An analysis of Fran Tarkenton’s call for educational reform.
Thank goodness for the National Football League! If the NFL lockout had continued through the fall, the impacts on the economic and mental well-being of this nation’s football-crazed population would have been devastating. After years of playing second fiddle to other sports, particularly baseball- America’s original national pastime, football has become the quintessential American sport. Hence, it should come as no surprise that it is now being used as a metaphor in the political arena.
In an article in Monday’s Wall Street Journal, entitled “What if the NFL Played by Teachers’ Rules?” ,(//online.wsj.com/article/SB10001424052970204226204576601232986845102.html#articleTabs=article) Hall of Fame NFL Quarterback Fran Tarkenton takes aim at teachers’ unions; openly questioning why non-competitive practices are commonplace in the market for skilled teachers. Tarkenton encapsulates the problem as such; “Teachers’ salaries have no relation to whether teachers are actually good at their job—excellence isn’t rewarded, and neither is extra effort. Pay is almost solely determined by how many years they’ve been teaching. That’s it. After a teacher earns tenure, which is often essentially automatic, firing him or her becomes almost impossible, no matter how bad the performance might be.”
Perhaps more disturbingly, he notes that “if you criticize the system, you’re demonized for hating teachers and not believing in our nation’s children.” Demonization of the opposition? This is a most ironic tactic for the guardians of the free flow of ideas. Ultimately, Tarkenton concludes that “our rigid, top-down, union-dictated system isn’t working. If results are the objective, then we need to loosen the reins, giving teachers the ability to fulfill their responsibilities to students to the best of their abilities, not to the letter of the union contract and federal standards.” What a truly inspiring call to educational reform.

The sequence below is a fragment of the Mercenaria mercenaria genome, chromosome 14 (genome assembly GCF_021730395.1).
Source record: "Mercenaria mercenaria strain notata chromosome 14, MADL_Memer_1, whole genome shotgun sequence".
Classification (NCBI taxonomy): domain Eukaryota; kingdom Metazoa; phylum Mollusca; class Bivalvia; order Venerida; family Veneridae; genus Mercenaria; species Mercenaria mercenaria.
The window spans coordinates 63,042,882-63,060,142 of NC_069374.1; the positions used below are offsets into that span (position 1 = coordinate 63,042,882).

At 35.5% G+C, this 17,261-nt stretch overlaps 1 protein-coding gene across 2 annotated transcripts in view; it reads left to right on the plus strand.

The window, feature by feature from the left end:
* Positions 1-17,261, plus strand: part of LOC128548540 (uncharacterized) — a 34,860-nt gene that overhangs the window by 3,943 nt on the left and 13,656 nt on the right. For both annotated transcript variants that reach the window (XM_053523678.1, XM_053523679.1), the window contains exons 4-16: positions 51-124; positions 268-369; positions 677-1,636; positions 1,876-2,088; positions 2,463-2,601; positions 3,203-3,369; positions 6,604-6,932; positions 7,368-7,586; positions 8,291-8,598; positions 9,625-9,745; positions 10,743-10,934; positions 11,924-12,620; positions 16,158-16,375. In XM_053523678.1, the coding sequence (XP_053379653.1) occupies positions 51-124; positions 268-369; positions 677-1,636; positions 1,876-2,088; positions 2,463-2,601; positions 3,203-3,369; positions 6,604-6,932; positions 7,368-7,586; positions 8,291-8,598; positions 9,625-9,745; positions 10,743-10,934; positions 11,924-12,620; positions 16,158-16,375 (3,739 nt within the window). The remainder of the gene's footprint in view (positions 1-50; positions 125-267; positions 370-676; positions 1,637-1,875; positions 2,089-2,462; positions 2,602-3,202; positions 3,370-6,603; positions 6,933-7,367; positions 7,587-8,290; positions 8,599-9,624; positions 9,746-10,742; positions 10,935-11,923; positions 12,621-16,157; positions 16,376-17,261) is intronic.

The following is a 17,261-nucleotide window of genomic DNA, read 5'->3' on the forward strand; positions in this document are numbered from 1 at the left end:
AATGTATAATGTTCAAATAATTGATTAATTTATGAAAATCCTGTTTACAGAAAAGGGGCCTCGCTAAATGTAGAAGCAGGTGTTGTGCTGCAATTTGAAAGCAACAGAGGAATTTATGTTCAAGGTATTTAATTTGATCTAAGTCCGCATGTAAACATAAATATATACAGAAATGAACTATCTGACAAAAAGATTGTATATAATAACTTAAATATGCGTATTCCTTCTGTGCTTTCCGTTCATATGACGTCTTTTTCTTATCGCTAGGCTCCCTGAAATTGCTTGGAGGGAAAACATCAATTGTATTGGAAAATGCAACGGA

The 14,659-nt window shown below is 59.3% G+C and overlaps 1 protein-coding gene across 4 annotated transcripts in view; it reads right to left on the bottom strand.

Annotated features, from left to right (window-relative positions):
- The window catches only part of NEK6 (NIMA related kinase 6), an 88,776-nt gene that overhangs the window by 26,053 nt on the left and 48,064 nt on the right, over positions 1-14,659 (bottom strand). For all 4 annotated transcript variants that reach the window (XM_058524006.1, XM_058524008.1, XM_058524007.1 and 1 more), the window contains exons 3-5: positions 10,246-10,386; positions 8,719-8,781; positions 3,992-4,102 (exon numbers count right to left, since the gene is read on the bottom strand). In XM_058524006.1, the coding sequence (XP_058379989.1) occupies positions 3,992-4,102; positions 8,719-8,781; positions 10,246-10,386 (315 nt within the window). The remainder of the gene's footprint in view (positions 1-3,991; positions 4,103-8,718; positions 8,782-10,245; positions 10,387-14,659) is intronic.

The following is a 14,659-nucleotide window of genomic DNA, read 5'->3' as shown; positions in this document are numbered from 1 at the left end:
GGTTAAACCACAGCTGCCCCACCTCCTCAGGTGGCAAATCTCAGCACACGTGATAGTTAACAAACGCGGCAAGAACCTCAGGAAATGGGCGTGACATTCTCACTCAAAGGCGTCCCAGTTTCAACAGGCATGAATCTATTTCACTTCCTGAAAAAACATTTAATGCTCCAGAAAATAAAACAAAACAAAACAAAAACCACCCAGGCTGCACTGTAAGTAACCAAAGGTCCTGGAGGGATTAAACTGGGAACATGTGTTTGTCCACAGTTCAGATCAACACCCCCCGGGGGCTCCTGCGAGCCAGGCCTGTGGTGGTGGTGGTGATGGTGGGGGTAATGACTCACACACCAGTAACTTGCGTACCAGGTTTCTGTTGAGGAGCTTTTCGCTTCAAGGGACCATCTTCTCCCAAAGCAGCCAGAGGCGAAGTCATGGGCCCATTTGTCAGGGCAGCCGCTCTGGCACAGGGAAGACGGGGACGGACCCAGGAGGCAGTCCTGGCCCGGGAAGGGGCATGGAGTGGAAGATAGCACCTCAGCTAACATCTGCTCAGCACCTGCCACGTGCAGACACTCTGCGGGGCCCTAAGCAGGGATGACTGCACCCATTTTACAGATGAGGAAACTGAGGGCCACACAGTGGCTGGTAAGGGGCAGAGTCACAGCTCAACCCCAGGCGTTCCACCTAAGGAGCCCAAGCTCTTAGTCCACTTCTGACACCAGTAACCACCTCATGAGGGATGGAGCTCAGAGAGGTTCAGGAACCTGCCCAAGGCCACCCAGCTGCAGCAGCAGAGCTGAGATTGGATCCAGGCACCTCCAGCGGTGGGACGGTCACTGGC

The article is successful because it promotes a basic principle: that quality work deserves better pay than inferior work. At GRIH, we believe that when markets are allowed to naturally determine prices and compensation, everyone benefits. Applying basic economic principles to the realm of education is common sense, and it doesn’t take a genius to figure that out. Teachers unions’ protectionism of underperforming teachers harms our students and jeopardizes our long-term economic viability. How are our future leaders going to be competitive for jobs in the global marketplace if we sacrifice their education to protect the jobs and wages of failing teachers? Our culture is preventing excellence in education, and shouldering a significant amount of the blame should be teachers unions and their practice of placing power over performance.